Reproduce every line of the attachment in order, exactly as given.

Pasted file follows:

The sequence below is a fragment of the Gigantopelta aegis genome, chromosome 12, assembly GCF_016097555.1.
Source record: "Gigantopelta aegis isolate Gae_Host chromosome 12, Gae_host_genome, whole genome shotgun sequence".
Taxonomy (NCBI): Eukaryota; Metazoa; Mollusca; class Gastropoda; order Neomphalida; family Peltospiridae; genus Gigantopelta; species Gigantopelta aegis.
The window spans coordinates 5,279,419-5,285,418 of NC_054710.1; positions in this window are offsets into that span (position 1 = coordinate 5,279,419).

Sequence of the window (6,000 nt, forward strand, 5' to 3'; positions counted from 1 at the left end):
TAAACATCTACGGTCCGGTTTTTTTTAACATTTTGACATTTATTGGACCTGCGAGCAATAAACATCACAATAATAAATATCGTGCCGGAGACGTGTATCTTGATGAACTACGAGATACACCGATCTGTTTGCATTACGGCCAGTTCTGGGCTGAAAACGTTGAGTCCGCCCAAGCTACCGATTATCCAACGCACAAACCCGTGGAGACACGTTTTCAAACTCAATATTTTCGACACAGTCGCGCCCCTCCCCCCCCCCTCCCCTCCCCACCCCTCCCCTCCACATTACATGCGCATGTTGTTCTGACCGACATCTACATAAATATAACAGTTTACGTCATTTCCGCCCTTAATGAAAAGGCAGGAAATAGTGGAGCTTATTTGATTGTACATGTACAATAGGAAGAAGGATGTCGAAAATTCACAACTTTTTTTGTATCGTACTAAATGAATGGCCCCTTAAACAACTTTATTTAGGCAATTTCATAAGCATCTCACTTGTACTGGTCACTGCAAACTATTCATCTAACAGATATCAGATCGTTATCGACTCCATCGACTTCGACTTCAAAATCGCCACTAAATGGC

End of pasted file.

The sequence below is a fragment of the Gigantopelta aegis genome, chromosome 12, assembly GCF_016097555.1.
Source record: "Gigantopelta aegis isolate Gae_Host chromosome 12, Gae_host_genome, whole genome shotgun sequence".
Taxonomy (NCBI): Eukaryota; Metazoa; Mollusca; class Gastropoda; order Neomphalida; family Peltospiridae; genus Gigantopelta; species Gigantopelta aegis.
The window spans coordinates 5,279,419-5,285,418 of NC_054710.1; positions in this window are offsets into that span (position 1 = coordinate 5,279,419).

Sequence of the window (6,000 nt, forward strand, 5' to 3'; positions counted from 1 at the left end):
TAAACATCTACGGTCCGGTTTTTTTTAACATTTTGACATTTATTGGACCTGCGAGCAATAAACATCACAATAATAAATATCGTGCCGGAGACGTGTATCTTGATGAACTACGAGATACACCGATCTGTTTGCATTACGGCCAGTTCTGGGCTGAAAACGTTGAGTCCGCCCAAGCTACCGATTATCCAACGCACAAACCCGTGGAGACACGTTTTCAAACTCAATATTTTCGACACAGTCGCGCCCCTCCCCCCCCCCTCCCCTCCCCACCCCTCCCCTCCACATTACATGCGCATGTTGTTCTGACCGACATCTACATAAATATAACAGTTTACGTCATTTCCGCCCTTAATGAAAAGGCAGGAAATAGTGGAGCTTATTTGATTGTACATGTACAATAGGAAGAAGGATGTCGAAAATTCACAACTTTTTTTGTATCGTACTAAATGAATGGCCCCTTAAACAACTTTATTTAGGCAATTTCATAAGCATCTCACTTGTACTGGTCACTGCAAACTATTCATCTAACAGATATCAGATCGTTATCGACTCCATCGACTTCGACTTCAAAATCGCCACTAAATGGC